The U.S. Virgin Islands will be well represented when President Barack Obama officially opens the Smithsonian’s National Museum of African American History and Culture (NMAAHC) in Washington, D.C., on Saturday, Sept. 24.
Among the many static and interactive displays spanning several hundred years of African American history are two musical instruments, a flute and piccolo, of Alton Augustus Adams Sr., a U.S.V.I. pioneer and bandmaster. These two instruments are of national and territorial significance as they were played during a formal ceremonial transfer of the territory from the Kingdom of Denmark to the United States of America almost a century ago.
“The flageolet was the first instrument my father played when he was a young boy. It’s a woodwind, like a flute. His grandmother sent it to him from Denmark where she taught English to the Danish families. This is what got him started in music. He also went on to play the flute and piccolo. He mastered both, and these are two of the instruments on display,” said Adams’ son, Alton A. Adams Jr.
Although apprenticed to a tradesman as young men of his day were required, he continued his training in music theory and composition via correspondence courses. He formed his own band at age 21, The Adams Juvenile Band. He was recognized as such an accomplished musician that weeks prior to the transfer ceremony on March 31, 1917, his band was inducted into the U.S. Navy by Presidential Order. This move was intended to ease the racial tension between the island’s all-white Naval administration and its residents, and it was Adams’ first step in a meteoric rise to became the U.S. Navy’s first African-American bandmaster.
Two years later, in 1919, Adams wrote two of his most famous compositions: “The Governor’s Own” and “The Virgin Islands March,” written in the style of one of his favorite composers, John Phillip Souza. The latter was quickly adopted as an unofficial anthem for the Virgin Islands, and it became the official anthem in 1963. Adams also was a prolific music journalist and artist.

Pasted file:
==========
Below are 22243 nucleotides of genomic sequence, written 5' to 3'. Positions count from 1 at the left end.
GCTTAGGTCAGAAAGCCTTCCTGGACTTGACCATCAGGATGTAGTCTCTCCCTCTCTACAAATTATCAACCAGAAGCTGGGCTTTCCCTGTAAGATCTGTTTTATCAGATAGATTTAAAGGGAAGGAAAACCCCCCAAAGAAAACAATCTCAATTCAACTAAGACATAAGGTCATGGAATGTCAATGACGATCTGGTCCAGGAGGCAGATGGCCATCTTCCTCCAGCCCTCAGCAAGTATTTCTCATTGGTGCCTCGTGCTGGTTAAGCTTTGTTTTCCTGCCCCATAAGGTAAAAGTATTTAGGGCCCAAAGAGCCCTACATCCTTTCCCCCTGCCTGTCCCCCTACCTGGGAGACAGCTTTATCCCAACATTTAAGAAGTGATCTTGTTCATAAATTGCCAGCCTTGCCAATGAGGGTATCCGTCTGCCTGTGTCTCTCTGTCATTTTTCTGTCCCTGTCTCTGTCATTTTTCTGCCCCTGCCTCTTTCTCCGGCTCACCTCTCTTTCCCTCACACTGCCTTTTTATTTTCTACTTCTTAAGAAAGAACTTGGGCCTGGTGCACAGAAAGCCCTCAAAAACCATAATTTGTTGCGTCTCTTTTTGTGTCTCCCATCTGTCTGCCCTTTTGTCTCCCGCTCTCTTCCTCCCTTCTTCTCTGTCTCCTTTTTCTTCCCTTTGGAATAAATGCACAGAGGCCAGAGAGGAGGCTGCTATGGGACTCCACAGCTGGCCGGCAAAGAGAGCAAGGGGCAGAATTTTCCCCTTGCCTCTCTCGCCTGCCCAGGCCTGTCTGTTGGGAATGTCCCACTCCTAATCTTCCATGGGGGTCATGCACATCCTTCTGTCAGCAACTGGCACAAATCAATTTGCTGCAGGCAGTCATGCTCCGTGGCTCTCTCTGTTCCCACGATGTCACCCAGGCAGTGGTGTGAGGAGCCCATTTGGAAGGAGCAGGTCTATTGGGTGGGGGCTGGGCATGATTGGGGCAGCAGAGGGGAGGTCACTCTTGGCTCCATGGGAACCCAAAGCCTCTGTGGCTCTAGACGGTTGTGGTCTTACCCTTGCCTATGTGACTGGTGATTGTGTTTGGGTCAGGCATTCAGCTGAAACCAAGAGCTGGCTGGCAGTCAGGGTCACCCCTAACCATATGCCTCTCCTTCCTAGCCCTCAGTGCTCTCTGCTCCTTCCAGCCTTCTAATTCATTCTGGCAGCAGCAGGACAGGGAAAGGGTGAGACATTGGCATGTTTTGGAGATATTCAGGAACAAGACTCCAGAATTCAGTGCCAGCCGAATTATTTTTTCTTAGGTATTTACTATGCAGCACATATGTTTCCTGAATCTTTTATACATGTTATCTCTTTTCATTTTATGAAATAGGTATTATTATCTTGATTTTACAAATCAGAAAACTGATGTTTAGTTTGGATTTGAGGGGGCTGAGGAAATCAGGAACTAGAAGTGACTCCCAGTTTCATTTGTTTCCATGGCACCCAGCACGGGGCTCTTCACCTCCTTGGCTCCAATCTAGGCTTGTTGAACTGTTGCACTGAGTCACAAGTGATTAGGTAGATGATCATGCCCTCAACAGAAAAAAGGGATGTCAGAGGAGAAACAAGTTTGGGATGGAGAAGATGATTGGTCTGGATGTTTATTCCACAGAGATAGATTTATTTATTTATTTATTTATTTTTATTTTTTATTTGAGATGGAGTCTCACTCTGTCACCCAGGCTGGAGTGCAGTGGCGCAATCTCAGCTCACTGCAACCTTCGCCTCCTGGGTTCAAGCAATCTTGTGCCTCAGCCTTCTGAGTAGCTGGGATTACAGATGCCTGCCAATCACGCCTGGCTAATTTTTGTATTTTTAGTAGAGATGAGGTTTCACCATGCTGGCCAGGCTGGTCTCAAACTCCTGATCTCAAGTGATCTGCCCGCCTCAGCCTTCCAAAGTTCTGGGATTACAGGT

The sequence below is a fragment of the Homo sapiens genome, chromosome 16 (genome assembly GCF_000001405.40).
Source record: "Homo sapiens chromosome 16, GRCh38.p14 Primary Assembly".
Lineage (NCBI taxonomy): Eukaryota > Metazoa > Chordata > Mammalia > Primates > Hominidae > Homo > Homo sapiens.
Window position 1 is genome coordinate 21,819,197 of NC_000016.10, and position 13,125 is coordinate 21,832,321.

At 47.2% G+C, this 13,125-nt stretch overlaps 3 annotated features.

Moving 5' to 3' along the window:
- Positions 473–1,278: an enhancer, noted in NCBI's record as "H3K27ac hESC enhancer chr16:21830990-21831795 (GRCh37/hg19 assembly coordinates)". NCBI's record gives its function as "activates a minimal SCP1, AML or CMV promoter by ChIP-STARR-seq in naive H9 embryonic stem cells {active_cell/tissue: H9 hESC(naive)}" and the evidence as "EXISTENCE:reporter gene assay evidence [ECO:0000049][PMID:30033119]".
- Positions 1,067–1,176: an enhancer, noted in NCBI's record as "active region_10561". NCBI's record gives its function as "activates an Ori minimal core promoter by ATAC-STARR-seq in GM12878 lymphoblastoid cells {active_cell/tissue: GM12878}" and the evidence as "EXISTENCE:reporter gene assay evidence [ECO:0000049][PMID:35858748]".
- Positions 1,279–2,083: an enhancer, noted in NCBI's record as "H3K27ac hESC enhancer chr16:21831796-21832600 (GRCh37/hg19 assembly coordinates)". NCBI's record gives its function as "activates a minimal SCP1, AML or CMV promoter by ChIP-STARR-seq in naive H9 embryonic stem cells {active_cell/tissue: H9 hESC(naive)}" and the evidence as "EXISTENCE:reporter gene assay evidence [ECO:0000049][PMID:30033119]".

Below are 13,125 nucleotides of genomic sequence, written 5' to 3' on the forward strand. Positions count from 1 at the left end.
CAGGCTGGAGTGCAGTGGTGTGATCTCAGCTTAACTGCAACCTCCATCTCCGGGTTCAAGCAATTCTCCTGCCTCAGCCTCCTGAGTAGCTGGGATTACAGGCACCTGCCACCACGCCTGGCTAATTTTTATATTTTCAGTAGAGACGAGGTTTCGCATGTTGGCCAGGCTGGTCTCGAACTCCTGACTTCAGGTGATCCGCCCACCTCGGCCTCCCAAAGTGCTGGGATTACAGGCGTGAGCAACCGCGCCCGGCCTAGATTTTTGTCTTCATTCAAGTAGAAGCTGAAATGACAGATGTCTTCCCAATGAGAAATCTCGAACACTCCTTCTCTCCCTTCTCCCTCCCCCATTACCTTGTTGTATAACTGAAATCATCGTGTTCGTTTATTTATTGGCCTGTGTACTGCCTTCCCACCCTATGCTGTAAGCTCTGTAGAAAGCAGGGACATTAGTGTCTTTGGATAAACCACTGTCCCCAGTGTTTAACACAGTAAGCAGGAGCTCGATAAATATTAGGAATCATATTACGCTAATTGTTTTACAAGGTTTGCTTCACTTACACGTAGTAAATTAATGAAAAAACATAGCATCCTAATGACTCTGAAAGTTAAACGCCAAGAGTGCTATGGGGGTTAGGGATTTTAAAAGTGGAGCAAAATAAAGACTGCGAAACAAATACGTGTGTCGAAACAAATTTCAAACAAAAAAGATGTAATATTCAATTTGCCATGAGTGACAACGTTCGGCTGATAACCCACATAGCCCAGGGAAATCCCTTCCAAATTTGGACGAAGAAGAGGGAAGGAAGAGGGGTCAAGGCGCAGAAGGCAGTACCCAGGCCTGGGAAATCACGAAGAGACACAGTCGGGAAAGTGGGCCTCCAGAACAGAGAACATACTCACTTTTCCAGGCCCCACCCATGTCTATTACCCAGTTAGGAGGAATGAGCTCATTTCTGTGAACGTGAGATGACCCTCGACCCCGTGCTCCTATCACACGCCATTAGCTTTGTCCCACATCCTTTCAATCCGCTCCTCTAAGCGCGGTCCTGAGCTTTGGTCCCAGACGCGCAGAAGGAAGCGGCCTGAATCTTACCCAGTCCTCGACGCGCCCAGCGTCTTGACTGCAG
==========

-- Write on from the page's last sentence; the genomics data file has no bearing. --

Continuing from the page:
The road to Adam’s instruments on display at the NMAAHC started four years ago. On September 10, 2012, members of the Navy Band Mid-South dedicated their building in Millington, Tennessee, in honor of Adams. Adam’s son attended the ceremony and met Navy Captain Kenneth Collins, the current head of the U.S. Navy Music Program.
"The Navy bandmaster (Collins) and I have remained good friends. He was the impetus to including my father’s instruments at the Smithsonian. It’s a real honor considering the vast wealth of materials the museum had to choose from,” said Adams Jr.
Adams Jr. along with Adams Sr.’s great grand-daughter, Satrice Adams, will both be on hand to take part in this history making event as special guests of the Smithsonian, and they will share stories of how Adams broke barriers, not only between countries but among races. as potentially the first fully integrated military unit lead by a black man.
According to the NMAAHC’s Web site, the building’s architecture follows classical Greco-Roman form in its use of a base and shaft, topped by a capital or corona. In this case, the corona is inspired by the three-tiered crowns used in Yoruban art from West Africa. Moreover, the building’s main entrance is a welcoming porch, which has architectural roots in Africa and throughout the African Diaspora, especially the American South and Caribbean.
The 10 a.m. dedication ceremony on Sept. 24 will be streamed live online. Check the Web site, www.nmaahc.si.edu, for the streaming URL. Also, check local television and cable channel listings to find out about televised coverage.
The museum’s opening is part of a three-day (Friday, Saturday and Sunday) festival on the National Mall produced by Quincy Jones, a member of the museum’s advisory board. Among the list of VIPs are the President and Mrs. Michelle Obama, former President George W. Bush and Mrs. Laura Bush, members of Congress, foreign dignitaries and other heads of state.
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